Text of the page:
Friday, January 25, 2013


FWR Asks:  What's happening to our kids' Work Ethics?

Our kids are losing work ethics because:
  • Kids now spend spare time on phones and video games
  • Now, parents aren’t home much to supervise
  • Schools have dropped their passing standards
  • The media show kids the comfortable lifestyles
  • We are now in a “labour-saving” era
What happens to kids with little work ethic?
  • They can’t handle the demands of higher education
  • The work world is a big shock
  • Kids can’t get good jobs
  • They end up, if lucky, with just a minimum pay job
How can we recover the work ethic for kids?
  • The phone/video times should be limited
  • They are made responsible for daily household chores
  • They need to be trained to offer help to others
  • They need to be in some club group that stresses work values
All this is obvious. The cure for the work ethic problem lies first with the parents. They have the unpopular job of reducing kids’ pleasures and introducing chores. No parent wants to do this unless they realize the long-term effects on their children.

FWR Says:  Work ethics come when families share responsibilities

Friday, January 18, 2013


FWR Says:  Helpfulness - Ways to Family Wellness

There are a number of tried and true ways we can be helpful in our family.
  1. Just be with someone - that’s all - just quietly pay attention. This is particularly true when someone is suffering and we don’t know what to say. Better often to say nothing, just be there.

  2. Be supportive - This overworked phrase is more said than done. Support requires listening. It requires positive feedback. Often repeating what was said works best. “I understand” hardly ever works.

  3. “How are you?” - This is helpful because it gives the message we really are concerned. Inquiring questions about personal details is usually not helpful.

  4. “Can I help?” - This sometimes can help but most times people just want to be heard and understood. Most folks are not looking for advice – unless they ask.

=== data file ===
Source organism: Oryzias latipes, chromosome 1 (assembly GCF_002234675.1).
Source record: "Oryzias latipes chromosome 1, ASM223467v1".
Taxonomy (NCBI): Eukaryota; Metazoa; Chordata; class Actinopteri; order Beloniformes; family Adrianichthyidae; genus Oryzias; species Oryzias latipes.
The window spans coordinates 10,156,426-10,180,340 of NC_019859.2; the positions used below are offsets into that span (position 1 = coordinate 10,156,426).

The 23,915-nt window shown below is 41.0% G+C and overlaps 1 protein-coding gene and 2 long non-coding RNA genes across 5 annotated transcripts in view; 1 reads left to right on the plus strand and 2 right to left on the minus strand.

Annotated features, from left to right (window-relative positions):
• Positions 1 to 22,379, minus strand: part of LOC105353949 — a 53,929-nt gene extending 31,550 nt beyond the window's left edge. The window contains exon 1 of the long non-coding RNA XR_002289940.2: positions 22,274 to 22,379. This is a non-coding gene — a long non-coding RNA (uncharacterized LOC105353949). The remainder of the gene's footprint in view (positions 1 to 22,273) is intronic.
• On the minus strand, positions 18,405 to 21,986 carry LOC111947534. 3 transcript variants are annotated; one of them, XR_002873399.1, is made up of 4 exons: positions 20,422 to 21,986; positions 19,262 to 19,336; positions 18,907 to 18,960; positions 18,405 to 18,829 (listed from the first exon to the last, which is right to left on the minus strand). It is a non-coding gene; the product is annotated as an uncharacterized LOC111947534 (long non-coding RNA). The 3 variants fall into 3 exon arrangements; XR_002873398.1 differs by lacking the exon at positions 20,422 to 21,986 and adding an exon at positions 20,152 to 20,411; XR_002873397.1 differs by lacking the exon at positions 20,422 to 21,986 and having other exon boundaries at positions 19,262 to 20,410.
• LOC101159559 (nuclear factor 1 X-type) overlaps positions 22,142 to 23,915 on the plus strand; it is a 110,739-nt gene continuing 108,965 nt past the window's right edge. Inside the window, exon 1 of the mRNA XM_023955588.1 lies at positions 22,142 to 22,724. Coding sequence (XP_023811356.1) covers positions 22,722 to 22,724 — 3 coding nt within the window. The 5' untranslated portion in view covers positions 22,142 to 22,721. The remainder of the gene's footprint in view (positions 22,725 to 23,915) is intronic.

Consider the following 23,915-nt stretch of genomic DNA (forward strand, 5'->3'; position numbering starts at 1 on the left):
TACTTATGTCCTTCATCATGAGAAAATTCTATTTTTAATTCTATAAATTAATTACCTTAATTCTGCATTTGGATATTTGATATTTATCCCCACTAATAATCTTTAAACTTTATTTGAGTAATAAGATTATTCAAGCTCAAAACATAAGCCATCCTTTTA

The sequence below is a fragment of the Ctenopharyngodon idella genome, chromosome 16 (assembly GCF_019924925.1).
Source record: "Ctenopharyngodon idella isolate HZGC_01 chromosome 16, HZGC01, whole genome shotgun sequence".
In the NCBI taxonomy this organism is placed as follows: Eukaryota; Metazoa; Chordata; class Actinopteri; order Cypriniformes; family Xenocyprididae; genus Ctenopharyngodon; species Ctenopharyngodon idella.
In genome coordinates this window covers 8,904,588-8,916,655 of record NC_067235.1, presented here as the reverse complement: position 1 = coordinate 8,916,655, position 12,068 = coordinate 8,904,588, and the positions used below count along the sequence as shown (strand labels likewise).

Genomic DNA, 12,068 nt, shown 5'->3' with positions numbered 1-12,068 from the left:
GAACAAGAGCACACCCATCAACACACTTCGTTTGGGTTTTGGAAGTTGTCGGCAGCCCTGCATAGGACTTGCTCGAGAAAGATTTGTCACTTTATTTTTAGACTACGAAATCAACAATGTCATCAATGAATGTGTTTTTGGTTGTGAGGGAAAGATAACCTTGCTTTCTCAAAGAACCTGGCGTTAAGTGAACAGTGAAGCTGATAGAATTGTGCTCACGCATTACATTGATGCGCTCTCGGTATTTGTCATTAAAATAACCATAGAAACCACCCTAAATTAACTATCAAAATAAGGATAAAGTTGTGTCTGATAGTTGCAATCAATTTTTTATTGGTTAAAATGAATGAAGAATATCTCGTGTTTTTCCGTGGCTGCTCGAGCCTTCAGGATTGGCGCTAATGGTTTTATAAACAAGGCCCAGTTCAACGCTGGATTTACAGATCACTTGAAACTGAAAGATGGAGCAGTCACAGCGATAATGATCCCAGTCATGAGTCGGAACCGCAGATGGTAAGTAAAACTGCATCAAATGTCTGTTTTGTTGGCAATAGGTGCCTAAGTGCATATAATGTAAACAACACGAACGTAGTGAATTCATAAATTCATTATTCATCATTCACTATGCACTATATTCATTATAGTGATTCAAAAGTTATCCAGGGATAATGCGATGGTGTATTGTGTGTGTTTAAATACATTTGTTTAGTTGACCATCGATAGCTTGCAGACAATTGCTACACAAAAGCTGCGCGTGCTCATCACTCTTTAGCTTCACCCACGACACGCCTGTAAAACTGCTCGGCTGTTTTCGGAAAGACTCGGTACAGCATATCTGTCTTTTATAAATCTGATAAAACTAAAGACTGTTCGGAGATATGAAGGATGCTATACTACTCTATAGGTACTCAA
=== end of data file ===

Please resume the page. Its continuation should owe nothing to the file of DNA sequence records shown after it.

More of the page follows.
5. “I love you” is the best of all when our feeling is honest.
Our body language says even more than our words. Eye contact, polite closeness, and smiles, usually tell the real story of our interest.

These ways of helping come from the professional practices of skilled counsellors. It is vital that we don’t try to be counsellors ourselves. That is beyond our reach.

FWR Says:  Our family wellness grows when we are helpful to each other

Saturday, January 12, 2013


FWR Says:  Let’s look at Anxiety – Inside and Out

Richard Louv, Chairman of the Children and Nature Networks, says:

“A growing body of research links more time in nature with a reduction of stress and depression”

Ours is an age of anxiety. Ours is also an age moving from rural to urban life, that is, from trees to cement. The question here is:

“How much of us is linked to nature?”

The big answer came from Thoreau 100 years ago:

“Civilization is found in wilderness”

Translated – we are part of nature and nature is part of us.

Looking at some anxiety facts:

     We relax when we move from the cement to the trees

     Walking is now is big – for both physical and mental health

     We look for nature in the garden, the park or in camping

     Golf is good but fishing is better

In today’s lifestyle, we are losing touch with nature. We now spend our time in boxes – home, office and car. Older generations lived in the country, were fed from the garden, and walked as much as they drove.

In our cement generation, we are hemmed in with others, night and day. We are seldom alone. The constant togetherness breeds complex relationships, often the sources of anxiety. Our sole nature contact is often only the plant on the windowsill.

Here are suggestions from Dr. Louv:

     Plant a garden, a shrub or a tree

     Encourage the children to play in the dirt - caves, holes, forts

    Create a nature club for families to share outdoor experiences

FWR Says:  There is no beauty as great as in nature - the sunset, the countryside, the river. It seems that we are created to be part of nature, not separated, not anxious.

Friday, January 04, 2013


FWR Says:   Breaking News for Family Wellness - Friendship

Malcolm Gladwell, in his book “Outliers:  The Story of Success”, reports on revolutionary results from recent studies:
  • Those in active multi-generational families (clans) suffer from heart and stroke conditions at rates 20% less than the general population.
  • Clans members live longer and better regardless of diet and exercise
  • Both children and adults benefit from the securities of the clan whatever age.
Here are the results of one study.  Italian immigrants from the mountainous region of Roseto settled in the Pennsylvania mountains.  The conditions in Pennsylvania were close to that of Roseto.  These people, named Rosetani, maintained their original Italian culture separate from the neighbouring cultures.  They kept their rural work routines, preserved their language and avoided the other warring clans.  Their diet and exercise habits were risky by today’s standards.  The rate of heart attack and stroke conditions remained 20% lower than that of the States.  

What does this mean for today’s family?   
  • Grandparents, aunts, uncles and cousins are vital members of the clan

  • Today’s parents’ big job is to promote the relationships of the wider clan

  • Children and adults of all ages will benefit from the collective security

FWR Says:  This puts the clan as a top priority for family wellness!